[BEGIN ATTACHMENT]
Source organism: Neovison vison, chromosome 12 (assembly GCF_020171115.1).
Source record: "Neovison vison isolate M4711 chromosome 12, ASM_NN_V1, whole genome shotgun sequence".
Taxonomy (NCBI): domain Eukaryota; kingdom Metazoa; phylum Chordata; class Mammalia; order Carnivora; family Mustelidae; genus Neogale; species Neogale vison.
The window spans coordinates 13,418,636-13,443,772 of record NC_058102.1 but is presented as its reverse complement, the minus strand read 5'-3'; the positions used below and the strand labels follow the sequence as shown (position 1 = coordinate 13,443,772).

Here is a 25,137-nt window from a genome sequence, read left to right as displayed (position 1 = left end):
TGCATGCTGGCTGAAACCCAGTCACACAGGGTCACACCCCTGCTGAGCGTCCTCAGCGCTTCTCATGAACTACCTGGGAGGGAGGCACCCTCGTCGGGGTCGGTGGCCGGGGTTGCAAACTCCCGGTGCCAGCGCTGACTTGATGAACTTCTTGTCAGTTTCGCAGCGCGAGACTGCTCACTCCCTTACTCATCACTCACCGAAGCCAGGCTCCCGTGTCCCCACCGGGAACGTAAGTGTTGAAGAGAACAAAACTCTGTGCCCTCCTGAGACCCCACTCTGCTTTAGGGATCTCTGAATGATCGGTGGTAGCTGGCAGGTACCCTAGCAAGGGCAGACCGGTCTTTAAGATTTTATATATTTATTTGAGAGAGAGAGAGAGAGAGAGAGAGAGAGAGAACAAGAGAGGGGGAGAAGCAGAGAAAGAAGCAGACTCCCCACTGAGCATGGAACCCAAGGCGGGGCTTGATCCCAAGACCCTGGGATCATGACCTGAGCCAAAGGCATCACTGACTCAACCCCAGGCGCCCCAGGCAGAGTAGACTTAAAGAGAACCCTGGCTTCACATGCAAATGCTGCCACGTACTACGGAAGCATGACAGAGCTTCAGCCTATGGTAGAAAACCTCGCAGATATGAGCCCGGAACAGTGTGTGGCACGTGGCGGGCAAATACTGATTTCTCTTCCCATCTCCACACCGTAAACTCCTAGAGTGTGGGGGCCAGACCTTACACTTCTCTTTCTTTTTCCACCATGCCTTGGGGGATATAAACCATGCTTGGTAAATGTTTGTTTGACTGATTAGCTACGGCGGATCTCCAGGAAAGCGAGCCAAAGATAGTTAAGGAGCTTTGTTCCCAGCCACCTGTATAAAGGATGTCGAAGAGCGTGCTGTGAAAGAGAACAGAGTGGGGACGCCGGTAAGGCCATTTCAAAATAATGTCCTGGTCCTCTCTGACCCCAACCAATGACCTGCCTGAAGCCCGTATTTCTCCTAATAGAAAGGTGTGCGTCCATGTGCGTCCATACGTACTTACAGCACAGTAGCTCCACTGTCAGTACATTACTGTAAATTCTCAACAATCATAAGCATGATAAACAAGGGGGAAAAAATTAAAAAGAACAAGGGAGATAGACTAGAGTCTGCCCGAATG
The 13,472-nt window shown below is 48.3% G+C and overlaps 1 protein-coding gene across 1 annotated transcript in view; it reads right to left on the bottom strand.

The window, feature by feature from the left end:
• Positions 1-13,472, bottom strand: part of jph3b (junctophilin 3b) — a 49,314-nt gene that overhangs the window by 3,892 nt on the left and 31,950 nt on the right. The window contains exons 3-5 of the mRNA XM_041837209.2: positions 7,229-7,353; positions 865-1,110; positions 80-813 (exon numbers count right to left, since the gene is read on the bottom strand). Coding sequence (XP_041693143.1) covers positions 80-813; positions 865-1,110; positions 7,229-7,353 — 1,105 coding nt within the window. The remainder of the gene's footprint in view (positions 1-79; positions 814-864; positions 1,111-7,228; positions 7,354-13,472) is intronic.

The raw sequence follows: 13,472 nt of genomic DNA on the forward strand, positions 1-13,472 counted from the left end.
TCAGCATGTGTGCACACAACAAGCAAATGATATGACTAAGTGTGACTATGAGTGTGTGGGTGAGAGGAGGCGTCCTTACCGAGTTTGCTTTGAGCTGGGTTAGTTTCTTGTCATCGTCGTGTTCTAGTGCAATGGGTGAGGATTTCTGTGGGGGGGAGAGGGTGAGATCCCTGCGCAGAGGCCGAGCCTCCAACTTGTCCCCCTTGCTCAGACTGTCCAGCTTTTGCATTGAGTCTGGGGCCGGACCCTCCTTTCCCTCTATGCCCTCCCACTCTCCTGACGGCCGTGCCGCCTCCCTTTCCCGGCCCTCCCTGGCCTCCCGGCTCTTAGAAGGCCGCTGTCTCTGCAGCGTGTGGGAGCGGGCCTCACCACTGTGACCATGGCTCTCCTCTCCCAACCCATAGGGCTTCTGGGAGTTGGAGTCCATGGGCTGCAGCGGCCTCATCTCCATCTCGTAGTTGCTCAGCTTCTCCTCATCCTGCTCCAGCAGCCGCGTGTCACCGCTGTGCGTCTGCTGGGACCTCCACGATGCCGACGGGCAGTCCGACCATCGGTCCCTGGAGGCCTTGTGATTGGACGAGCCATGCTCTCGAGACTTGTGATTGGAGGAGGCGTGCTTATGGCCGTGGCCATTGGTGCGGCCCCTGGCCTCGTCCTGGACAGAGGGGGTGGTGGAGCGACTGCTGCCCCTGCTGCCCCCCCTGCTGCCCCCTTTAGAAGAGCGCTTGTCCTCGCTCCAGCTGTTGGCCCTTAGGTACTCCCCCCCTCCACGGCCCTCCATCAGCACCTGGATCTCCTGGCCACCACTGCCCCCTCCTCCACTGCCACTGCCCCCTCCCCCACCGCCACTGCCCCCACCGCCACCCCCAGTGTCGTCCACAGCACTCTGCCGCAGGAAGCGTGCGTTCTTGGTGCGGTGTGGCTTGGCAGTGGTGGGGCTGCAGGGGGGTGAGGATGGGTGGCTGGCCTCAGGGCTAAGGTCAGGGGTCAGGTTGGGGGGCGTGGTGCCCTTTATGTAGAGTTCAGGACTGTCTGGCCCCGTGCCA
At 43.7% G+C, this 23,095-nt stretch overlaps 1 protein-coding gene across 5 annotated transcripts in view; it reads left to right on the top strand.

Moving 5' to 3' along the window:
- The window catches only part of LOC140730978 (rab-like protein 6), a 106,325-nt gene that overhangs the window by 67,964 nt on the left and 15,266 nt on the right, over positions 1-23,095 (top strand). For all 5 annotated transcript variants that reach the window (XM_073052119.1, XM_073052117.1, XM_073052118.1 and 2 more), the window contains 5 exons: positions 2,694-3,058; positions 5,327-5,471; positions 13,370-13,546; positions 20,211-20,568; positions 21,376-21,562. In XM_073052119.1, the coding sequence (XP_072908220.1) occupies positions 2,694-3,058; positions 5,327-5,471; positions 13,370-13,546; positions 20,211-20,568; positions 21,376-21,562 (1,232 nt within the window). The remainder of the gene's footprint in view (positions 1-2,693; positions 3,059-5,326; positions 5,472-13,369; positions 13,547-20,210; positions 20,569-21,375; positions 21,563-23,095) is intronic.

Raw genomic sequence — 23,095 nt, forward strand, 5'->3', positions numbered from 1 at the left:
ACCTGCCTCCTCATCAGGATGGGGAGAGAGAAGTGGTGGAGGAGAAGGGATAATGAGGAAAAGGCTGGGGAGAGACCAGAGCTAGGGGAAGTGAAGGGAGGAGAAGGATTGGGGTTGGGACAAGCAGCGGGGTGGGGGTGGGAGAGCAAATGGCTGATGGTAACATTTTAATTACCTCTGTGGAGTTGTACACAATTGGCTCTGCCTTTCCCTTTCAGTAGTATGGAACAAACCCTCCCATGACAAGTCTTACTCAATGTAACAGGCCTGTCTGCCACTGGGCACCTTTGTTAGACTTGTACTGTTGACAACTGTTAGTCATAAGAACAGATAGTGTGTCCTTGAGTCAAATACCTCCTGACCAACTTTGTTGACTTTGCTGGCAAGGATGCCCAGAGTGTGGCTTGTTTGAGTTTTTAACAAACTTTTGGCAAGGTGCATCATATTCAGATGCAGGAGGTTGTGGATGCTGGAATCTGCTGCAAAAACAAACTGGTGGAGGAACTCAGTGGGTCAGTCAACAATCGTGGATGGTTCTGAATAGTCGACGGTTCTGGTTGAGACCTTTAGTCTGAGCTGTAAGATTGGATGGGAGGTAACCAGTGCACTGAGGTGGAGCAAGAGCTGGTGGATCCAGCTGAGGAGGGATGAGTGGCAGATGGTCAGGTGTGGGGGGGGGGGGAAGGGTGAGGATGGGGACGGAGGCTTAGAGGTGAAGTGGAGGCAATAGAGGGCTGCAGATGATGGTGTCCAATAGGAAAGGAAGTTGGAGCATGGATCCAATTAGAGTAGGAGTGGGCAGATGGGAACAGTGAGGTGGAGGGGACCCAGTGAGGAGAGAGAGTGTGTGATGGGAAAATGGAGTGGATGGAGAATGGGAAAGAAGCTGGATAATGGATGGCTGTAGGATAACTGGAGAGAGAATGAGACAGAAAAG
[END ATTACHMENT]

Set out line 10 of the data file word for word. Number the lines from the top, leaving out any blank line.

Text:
The raw sequence follows: 13,472 nt of genomic DNA on the forward strand, positions 1-13,472 counted from the left end.